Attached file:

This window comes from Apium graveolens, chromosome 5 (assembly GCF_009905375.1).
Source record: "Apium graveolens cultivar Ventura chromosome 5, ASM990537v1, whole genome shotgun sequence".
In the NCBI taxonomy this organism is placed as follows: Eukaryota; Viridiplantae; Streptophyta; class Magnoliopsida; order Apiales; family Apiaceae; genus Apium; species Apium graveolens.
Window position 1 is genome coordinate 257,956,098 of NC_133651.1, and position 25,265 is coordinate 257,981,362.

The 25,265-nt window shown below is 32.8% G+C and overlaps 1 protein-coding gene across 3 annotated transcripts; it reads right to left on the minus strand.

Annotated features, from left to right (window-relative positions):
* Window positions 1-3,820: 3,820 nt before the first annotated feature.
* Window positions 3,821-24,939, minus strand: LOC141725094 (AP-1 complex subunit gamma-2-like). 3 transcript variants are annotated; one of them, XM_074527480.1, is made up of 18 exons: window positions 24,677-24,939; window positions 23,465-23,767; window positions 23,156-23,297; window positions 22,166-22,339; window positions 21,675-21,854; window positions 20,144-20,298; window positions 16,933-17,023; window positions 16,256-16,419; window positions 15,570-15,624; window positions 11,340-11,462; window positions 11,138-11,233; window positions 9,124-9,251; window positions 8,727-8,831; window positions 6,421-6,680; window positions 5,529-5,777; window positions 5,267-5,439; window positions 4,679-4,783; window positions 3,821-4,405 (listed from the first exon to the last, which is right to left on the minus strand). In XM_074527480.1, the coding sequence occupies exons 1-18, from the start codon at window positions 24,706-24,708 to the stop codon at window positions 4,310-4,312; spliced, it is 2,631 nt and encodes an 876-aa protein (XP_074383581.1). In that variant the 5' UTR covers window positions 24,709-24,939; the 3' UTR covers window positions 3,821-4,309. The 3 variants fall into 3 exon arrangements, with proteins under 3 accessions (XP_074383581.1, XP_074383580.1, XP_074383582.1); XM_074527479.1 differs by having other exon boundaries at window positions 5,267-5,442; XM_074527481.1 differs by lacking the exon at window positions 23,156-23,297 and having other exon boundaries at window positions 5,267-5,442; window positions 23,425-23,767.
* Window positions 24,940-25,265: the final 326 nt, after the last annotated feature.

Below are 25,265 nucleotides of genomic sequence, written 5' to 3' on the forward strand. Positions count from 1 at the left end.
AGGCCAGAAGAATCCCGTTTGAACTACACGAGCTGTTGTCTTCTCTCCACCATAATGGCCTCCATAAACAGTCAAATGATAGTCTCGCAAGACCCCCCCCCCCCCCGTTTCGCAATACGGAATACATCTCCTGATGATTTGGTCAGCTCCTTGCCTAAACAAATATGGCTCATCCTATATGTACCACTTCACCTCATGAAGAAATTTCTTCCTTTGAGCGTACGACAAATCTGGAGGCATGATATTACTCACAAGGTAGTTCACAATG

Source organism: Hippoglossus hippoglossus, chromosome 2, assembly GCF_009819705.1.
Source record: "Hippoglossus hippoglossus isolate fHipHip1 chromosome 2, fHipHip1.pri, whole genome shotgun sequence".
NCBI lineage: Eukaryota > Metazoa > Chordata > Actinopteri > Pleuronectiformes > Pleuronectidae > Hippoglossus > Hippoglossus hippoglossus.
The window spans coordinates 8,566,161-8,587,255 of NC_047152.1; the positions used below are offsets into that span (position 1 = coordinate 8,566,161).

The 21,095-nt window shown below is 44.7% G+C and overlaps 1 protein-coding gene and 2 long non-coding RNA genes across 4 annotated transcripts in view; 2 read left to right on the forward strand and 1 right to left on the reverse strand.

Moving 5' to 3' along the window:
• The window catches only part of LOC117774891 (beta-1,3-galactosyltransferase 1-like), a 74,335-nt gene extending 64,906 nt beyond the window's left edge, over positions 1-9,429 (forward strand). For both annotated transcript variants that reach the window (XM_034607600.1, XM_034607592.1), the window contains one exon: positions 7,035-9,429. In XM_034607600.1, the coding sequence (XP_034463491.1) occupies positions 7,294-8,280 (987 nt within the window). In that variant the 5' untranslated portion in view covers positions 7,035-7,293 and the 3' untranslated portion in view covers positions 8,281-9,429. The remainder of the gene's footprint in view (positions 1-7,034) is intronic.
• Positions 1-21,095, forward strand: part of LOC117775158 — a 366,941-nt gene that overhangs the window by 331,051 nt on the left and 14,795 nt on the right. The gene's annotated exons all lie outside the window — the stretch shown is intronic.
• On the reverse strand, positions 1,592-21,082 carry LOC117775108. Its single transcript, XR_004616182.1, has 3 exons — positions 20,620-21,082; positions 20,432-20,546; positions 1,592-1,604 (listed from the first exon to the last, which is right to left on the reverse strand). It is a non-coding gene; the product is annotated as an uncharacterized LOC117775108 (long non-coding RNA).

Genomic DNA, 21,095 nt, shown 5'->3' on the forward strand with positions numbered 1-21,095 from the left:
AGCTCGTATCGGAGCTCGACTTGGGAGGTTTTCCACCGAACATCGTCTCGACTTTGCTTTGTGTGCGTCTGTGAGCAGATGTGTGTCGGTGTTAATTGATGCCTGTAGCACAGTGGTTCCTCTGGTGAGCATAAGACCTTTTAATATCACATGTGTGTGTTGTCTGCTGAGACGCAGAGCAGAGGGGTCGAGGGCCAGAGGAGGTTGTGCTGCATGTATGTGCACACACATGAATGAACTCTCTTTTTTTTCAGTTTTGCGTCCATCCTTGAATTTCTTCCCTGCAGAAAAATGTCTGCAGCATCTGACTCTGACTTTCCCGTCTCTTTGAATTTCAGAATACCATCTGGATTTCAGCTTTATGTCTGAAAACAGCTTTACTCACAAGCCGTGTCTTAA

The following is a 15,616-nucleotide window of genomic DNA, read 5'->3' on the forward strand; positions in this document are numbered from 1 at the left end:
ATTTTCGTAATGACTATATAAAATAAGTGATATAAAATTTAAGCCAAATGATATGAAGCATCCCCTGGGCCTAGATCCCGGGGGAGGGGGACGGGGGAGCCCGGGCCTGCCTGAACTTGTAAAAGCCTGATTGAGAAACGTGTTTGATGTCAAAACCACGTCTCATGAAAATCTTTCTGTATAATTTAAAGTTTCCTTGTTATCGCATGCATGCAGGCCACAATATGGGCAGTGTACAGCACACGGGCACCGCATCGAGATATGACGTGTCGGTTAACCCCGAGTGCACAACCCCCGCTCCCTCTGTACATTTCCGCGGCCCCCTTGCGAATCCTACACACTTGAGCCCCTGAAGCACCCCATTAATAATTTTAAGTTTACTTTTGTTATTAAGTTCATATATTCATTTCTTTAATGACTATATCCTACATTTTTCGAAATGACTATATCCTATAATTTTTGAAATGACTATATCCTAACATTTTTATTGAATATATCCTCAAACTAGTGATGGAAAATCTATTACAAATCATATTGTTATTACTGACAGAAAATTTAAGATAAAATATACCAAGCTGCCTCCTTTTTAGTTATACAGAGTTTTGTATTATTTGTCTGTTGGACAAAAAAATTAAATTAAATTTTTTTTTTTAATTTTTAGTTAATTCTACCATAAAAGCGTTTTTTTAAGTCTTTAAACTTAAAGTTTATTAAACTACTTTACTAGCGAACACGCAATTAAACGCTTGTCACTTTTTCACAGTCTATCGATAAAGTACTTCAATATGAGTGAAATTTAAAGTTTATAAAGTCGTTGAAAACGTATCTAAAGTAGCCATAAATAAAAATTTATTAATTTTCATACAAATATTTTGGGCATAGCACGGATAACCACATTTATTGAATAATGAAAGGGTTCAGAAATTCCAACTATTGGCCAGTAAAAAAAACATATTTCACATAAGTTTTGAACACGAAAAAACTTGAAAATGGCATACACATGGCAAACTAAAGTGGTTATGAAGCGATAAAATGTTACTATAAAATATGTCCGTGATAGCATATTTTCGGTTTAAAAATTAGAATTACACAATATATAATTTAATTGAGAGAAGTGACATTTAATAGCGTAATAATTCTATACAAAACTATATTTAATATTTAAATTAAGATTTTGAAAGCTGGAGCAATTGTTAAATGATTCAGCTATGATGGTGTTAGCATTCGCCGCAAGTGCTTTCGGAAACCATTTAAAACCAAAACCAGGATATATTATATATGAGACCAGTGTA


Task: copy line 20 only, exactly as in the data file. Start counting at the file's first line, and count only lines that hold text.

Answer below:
• On the reverse strand, positions 1,592-21,082 carry LOC117775108. Its single transcript, XR_004616182.1, has 3 exons — positions 20,620-21,082; positions 20,432-20,546; positions 1,592-1,604 (listed from the first exon to the last, which is right to left on the reverse strand). It is a non-coding gene; the product is annotated as an uncharacterized LOC117775108 (long non-coding RNA).